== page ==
Fed and satisfied we headed back out into the dark, cold and snowy night air.  Walking down to another tram stop, throwing snowballs at each other and at other stuff (until I hit Marta in the mouth….oops….).  We got on the tram home, watched a film and now it’s time to sleep, again!  Days are going fast!

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Day 32 & 33, Pärnu – Riga & Jelgava, February 10th / 11th 2012

Tea 33: Green tea with Ginger and Lemon, Silva, Jelgava.

(Tea 32: Estonian Herbal tea, Liis & Ivo’s Apartment, Pärnu)

Many apologies for a two day in one day blog… I feel genuinely guilty.  Yesterday was another travel day, and so I didn’t get chance to take many photos or to document my tea, but needless to say it was another lovely Estonian Herbal tea, brewed to perfection by my wonderful Pärnu hosts.  I took the bus from Pärnu to my current location, Riga, Latvia.  The bus was luxury compared to the bus from Tartu to Pärnu, a good few inches of leg room beyond my knee caps, and a comfortable seat, and even some sporadic internet access.  I arrived in Riga, met my new host and we went to her apartment to the East of Riga city centre.  After a sit down and a little bit of relaxation we headed into Riga, myself, my host Kristine, and her flatmate Linda.  We wandered around for a while, showing me a few of the sites, mostly around the old town and the Latvia Statue of Liberty / Liberty monument.  We then stopped in a cafe for a coffee and a small but glorious slice of nutty, praline type cake.  VERY good stuff!  I had a coffee instead of a tea, mostly because I needed a caffeine boost, but also because their tea selection wasn’t up to much, doubt me if you will, but a cup of ‘Hot Love‘ tea certainly wasn’t my, well, cup of tea!  We then headed back to the apartment, got some food and I went to bed.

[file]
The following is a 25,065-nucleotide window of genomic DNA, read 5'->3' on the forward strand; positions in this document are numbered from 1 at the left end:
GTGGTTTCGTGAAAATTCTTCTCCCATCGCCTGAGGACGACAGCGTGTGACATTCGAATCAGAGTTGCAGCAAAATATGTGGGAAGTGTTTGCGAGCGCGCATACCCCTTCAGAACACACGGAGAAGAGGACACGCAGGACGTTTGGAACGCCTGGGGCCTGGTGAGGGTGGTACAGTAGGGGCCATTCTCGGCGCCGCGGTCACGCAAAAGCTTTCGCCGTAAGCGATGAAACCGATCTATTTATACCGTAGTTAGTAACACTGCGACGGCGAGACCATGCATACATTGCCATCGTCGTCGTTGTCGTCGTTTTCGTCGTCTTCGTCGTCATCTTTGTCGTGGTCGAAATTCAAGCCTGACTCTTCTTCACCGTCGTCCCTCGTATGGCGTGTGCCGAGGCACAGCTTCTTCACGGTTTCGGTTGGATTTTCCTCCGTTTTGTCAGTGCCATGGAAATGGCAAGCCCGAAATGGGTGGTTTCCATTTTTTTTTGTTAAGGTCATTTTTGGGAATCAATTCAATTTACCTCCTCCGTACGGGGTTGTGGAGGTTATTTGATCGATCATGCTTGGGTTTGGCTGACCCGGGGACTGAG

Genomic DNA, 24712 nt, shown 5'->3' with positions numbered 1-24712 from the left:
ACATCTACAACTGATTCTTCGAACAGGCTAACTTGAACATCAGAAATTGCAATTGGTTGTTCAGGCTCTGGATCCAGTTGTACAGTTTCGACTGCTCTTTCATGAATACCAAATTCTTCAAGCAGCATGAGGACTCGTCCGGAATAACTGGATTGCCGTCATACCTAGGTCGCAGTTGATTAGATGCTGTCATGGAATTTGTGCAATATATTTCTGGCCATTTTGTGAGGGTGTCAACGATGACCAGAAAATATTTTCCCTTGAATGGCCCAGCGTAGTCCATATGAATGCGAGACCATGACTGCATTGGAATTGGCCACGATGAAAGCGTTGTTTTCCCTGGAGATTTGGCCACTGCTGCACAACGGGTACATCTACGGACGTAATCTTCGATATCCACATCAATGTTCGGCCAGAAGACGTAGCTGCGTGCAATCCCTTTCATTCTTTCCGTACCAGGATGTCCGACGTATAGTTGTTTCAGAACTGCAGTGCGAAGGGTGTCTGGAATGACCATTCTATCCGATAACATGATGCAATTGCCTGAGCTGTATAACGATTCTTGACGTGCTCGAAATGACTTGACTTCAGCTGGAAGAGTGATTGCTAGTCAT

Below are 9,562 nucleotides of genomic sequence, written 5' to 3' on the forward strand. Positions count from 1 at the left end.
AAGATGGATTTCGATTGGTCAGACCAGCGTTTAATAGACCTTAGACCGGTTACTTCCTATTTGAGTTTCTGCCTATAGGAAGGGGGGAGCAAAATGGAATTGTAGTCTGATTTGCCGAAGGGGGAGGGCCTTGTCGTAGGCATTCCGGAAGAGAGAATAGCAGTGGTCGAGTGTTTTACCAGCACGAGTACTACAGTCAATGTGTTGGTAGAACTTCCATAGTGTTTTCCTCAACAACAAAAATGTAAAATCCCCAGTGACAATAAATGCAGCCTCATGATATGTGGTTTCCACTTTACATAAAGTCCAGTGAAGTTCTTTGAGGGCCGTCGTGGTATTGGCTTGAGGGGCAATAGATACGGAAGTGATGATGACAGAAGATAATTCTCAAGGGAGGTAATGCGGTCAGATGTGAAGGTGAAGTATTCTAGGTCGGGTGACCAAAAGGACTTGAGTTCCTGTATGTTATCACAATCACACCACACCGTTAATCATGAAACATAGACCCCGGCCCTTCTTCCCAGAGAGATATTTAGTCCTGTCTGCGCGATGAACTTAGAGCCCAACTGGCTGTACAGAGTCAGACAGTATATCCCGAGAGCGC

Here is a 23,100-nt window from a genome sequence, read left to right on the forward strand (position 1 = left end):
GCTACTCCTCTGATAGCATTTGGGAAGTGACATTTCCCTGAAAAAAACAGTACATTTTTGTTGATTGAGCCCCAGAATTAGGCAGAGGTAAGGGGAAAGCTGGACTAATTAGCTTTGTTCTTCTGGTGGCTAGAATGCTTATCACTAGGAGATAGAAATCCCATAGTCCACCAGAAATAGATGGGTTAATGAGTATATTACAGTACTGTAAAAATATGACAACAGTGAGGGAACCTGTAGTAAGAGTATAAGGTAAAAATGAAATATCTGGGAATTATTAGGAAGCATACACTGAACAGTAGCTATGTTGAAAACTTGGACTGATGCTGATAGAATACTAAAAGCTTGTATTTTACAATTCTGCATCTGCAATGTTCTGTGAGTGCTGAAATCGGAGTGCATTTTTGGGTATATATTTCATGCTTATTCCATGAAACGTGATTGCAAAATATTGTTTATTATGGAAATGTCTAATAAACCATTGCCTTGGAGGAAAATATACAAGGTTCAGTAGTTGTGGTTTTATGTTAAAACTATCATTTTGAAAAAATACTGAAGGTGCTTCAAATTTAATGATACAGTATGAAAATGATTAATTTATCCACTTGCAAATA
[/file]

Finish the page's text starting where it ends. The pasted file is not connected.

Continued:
So, day 33.  Today I woke up around 9 and spent the morning Skype-ing family and doing internet stuff.  By lunchtime I had finished catching up with modern life stuff and headed into the city centre.  The weather was still cold, but not as bad as it has been, probably helped by being in a massively busy, bustling and somewhat polluted city.  I wandered to central station then up towards the north-east of the city, just to wander around streets and get my bearings mostly but also in search of tea.  Unfortunately this search was a little fruitless.  I had had some suggestions but had forgotten their names and was hoping that they would jump out at me, but, today, they did not.  Fingers crossed for tomorrow…